The membership of the Committee of Correspondence was largely white and elite. Well-situated women active in voluntary clubs-including Constance Forrest Anderson, a leader in the Young Women's Christian Association of the U.S.A., and Rose Parsons, an officer of the International Council of Women-were able to donate considerable time to the organization. Others-notably Eunice Carter and Dorothy Height, both officers of the National Council of Negro Women, as well as Eleanor Coit, like Height, a long-time employee of the Young Women's Christian Association-had professional leadership roles in other such groups. The Committee attracted correspondents who were elite volunteers or middle-class professionals. Such women were able to travel internationally and often receptive to the anti-communist tenor of the Committee.
Many of the publications disseminated by the Committee, particularly its monthly bulletin, were culled from American sources, and its conferences and exchanges were administered by Committee members, rather than the correspondents. This was indicative of mid-century American Cold War conceptions of international development, the presumption that Americans had particular qualities for leadership that they hoped to instill among what was understood to be underdeveloped peoples. At the same time, correspondents and participants influenced the Committee's agenda as they provided their own perspectives on community development and international relationships in responses to publications and conferences. Their visions of an international women's movement at times converged with those of the Committee; at others, they clashed. Though the organization did not have a particularly prominent profile, its work attracted the interest of women active in politics, club work, and the media throughout the world.
While the organization was a product of Cold War liberalism, one its more influential lines of work pointed to an emergent model of internationalism based more on empowering the grassroots and facilitating small-scale community development rather than middle-class uplift. In the early 1960s the Committee hired field workers for short term programs in leadership and skills training for community leaders in foreign countries. Sarale Owens, a former YWCA executive, earned considerable acclaim during her two years spent in East Africa as a Committee field worker. The Committee also sent personnel to Latin America.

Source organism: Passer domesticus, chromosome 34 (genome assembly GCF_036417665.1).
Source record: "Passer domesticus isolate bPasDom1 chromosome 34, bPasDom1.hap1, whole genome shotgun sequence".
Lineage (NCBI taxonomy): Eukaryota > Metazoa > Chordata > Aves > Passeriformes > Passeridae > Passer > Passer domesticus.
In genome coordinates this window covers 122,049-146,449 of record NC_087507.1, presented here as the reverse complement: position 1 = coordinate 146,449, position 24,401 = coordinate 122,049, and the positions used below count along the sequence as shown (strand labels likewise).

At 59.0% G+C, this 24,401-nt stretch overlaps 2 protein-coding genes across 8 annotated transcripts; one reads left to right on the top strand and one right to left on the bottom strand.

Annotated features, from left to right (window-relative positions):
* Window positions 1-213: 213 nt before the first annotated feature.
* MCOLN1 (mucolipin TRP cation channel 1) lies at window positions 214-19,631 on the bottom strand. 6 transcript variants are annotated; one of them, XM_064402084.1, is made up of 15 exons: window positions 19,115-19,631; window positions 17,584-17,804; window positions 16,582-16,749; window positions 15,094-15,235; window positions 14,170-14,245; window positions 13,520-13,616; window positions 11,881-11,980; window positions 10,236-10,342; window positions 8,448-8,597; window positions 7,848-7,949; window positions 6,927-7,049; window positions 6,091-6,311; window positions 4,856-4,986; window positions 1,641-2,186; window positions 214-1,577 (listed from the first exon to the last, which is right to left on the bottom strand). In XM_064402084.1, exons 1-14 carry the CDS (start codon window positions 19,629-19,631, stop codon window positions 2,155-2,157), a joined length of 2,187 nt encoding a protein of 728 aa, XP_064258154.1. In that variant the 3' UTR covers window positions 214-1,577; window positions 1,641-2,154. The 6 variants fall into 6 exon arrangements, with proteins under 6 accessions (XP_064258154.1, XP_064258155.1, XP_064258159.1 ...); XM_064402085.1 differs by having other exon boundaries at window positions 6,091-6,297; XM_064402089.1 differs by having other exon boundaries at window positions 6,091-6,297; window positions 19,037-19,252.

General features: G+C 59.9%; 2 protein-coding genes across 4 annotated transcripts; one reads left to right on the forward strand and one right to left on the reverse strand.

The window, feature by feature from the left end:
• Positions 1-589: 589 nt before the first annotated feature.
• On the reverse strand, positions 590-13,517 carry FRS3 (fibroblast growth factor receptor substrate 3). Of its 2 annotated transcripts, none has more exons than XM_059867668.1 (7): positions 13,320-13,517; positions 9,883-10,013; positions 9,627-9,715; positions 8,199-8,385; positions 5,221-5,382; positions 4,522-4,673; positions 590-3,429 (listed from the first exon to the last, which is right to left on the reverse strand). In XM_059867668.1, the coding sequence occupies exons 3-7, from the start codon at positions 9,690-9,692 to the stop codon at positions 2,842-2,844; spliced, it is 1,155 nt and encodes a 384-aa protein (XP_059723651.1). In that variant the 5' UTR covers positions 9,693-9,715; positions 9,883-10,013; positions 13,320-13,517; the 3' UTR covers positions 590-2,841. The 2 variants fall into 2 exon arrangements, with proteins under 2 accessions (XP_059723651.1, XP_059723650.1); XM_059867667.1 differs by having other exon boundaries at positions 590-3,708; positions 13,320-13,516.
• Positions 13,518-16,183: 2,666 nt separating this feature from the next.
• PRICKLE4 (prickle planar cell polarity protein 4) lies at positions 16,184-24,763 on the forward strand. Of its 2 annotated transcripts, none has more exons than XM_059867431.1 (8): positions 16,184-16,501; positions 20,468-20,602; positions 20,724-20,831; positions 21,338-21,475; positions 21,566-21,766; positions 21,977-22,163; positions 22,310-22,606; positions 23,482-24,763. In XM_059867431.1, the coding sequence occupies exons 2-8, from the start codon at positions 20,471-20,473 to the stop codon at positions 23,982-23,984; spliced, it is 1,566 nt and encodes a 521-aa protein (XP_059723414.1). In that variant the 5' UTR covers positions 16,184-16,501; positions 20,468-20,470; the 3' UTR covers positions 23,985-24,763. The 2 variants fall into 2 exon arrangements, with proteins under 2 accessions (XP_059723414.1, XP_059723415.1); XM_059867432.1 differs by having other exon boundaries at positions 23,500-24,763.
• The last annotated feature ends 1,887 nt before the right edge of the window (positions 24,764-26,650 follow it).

Despite the Committee's successes at promoting contacts among women's organizations and hosting conferences both in and out of the United States, it could not recover from revelations published in Ramparts magazine in 1967 that it was among the international organizations covertly funded by the Central Intelligence Agency. Supportive of the Committee's commitment to liberal anti-communism, the CIA had funneled funding for the Committee through private foundation grants. The degree to which the CIA had an influence on the Committee's programming is disputed. Some members were in contact with CIA agents; others were not aware of such activities. Several Committee efforts were directed at countries of special interest to the CIA. These included a 1961 conference for Latin American journalists that coincided with the Bay of Pigs invasion. Another was a 1963 conference in Iran on the "Role of Women in the Community." The event garnered the participation of Ashraf Pahlavi, twin sister to Mohammed Reza Pahlavi, the Shah who had taken power after the 1953 CIA-sponsored coup.
After the expose in Ramparts, which was further publicized in a series of New York Times articles, President Lyndon Johnson curtailed CIA funding of private foundations. Unable to fill the breach through traditional fundraising methods, the Committee of Correspondence elected to dissolve in 1969.